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It is well known that for two numbers $a $ and $b$, $$\text {lcm} (a,b)\times \text {hcf} (a,b)=ab$$ Does there exist a similar equality/ inequality between HCF, LCM and product of multiple numbers? (i.e. some relation between $\text {hcf} (a_1,a_2,...,a_n)$, $\text{lcm} (a_1,a_2,...,a_n)$ and $a_1\times a_2 \times ...\times a_n$)

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marked as duplicate by Ng Chung Tak, Jeremy Rickard, Henrik, Kushal Bhuyan, Davide Giraudo Jul 15 '16 at 10:59

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  • $\begingroup$ The product of the lcm and hcf of $(2,2,2)$ is $4$. For $(1,1,8)$ it is $8$. Same product. $\endgroup$ – André Nicolas Jul 15 '16 at 5:32
  • $\begingroup$ I asked for a similar equality/ inequality, not an exact one. $\endgroup$ – Apurv Jul 15 '16 at 5:34
  • $\begingroup$ In general there will be an inclusion-exclusion equality relating $lcm(a_1,\ldots,a_n)$ to the $gcd$ of each subset of $\{a_1,\ldots,a_n\}$. See en.wikipedia.org/wiki/Inclusion%E2%80%93exclusion_principle $\endgroup$ – stewbasic Jul 15 '16 at 5:36
  • $\begingroup$ @Apury: The fact that in the example the products $a\times b\times c$ are different shows that the product of lcm and hcf is not a function of the product of the three numbers. $\endgroup$ – André Nicolas Jul 15 '16 at 5:37
  • $\begingroup$ I know an inequalitu that relates the first n natural numbers. So i was thinkingthat could probably be done for any n numbers. Any suggestions? $\endgroup$ – Apurv Jul 15 '16 at 5:40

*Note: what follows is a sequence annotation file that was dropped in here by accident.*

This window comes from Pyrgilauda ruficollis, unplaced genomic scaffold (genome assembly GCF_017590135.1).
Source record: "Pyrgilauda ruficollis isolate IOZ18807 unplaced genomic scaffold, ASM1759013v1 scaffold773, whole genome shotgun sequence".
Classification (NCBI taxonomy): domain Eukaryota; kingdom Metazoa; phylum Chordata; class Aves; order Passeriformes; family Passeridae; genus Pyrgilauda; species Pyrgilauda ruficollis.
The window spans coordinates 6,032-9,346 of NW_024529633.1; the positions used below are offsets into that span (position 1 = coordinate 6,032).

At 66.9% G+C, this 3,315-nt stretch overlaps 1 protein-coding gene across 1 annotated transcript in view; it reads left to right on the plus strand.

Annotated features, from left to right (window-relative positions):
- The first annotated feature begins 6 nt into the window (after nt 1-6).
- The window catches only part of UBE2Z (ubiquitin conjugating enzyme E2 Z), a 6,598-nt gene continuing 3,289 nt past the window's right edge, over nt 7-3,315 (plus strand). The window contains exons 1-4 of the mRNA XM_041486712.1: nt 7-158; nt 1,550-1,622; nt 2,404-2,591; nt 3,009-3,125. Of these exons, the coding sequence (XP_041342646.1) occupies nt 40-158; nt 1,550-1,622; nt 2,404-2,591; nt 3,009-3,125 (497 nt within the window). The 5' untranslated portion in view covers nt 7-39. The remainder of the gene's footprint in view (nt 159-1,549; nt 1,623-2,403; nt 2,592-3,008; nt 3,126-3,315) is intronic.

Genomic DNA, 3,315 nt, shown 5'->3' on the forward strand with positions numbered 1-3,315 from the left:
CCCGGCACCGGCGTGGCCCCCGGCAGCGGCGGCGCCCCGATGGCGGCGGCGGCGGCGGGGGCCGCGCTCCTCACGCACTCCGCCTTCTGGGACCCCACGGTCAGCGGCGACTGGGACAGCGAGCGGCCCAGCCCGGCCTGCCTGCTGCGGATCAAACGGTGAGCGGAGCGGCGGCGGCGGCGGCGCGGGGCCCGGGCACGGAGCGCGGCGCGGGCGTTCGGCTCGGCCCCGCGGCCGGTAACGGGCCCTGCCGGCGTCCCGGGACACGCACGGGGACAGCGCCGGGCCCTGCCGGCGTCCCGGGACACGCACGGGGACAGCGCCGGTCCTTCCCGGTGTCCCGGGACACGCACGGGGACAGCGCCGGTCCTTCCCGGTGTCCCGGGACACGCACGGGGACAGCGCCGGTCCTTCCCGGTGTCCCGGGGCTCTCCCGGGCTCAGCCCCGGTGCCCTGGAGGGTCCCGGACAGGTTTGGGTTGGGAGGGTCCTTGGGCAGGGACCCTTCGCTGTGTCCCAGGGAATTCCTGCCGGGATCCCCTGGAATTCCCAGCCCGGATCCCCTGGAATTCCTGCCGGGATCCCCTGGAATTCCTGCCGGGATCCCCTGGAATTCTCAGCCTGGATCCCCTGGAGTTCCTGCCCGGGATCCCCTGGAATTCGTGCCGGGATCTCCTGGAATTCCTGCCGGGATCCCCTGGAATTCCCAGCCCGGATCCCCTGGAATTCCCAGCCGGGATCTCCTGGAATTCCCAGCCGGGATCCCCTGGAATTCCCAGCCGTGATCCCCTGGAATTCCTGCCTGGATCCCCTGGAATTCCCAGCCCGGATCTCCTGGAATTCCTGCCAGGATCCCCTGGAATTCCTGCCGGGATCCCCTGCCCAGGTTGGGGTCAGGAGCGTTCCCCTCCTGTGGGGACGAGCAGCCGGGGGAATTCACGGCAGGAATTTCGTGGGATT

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You cannot express $a_1a_2\dots a_n$ in terms of $\gcd(a_1,a_2,\dots,a_n)$ and $\operatorname{lcm}(a_1,a_2,\dots,a_n)$ in any way if $n>2$. For instance, if $n=3$, note that $\{2,4,16\}$ and $\{2,8,16\}$ have the same GCD and LCM, but they have different products. You can find similar examples for any $n>2$.

For an inequality, I don't know what sort of thing you're looking for. But it is straightforward to see that $$\gcd(a_1,a_2,\dots,a_n)\operatorname{lcm}(a_1,a_2,\dots,a_n)\leq a_1a_2\dots a_n$$ whenever $n\geq 2$ (just compare the $p$-adic valuations of both sides for each prime $p$--the left-hand side is the sum of the valuations of two of the $a_i$, while the right-hand side is the sum of the valuations of all of them).

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  • $\begingroup$ Any inequality you are aware of? I know one that relates the first n natural numbers. $\endgroup$ – Apurv Jul 15 '16 at 5:38
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Not with just product.

The product of the lcm and hcf of $(2,2,2)$ is $4$. For $(1,1,8)$ it is $8$. But $2\times 2\times 2=1\times 1\times 8$.

Thus the product of lcm and hcf is not a function of the product of the three numbers.

Similarly, note that $(2,2,4)$ and $(2,4,4)$ have the same lcm and hcf. But their products are different, so the product of three numbers is not a function of their lcm and hcf.

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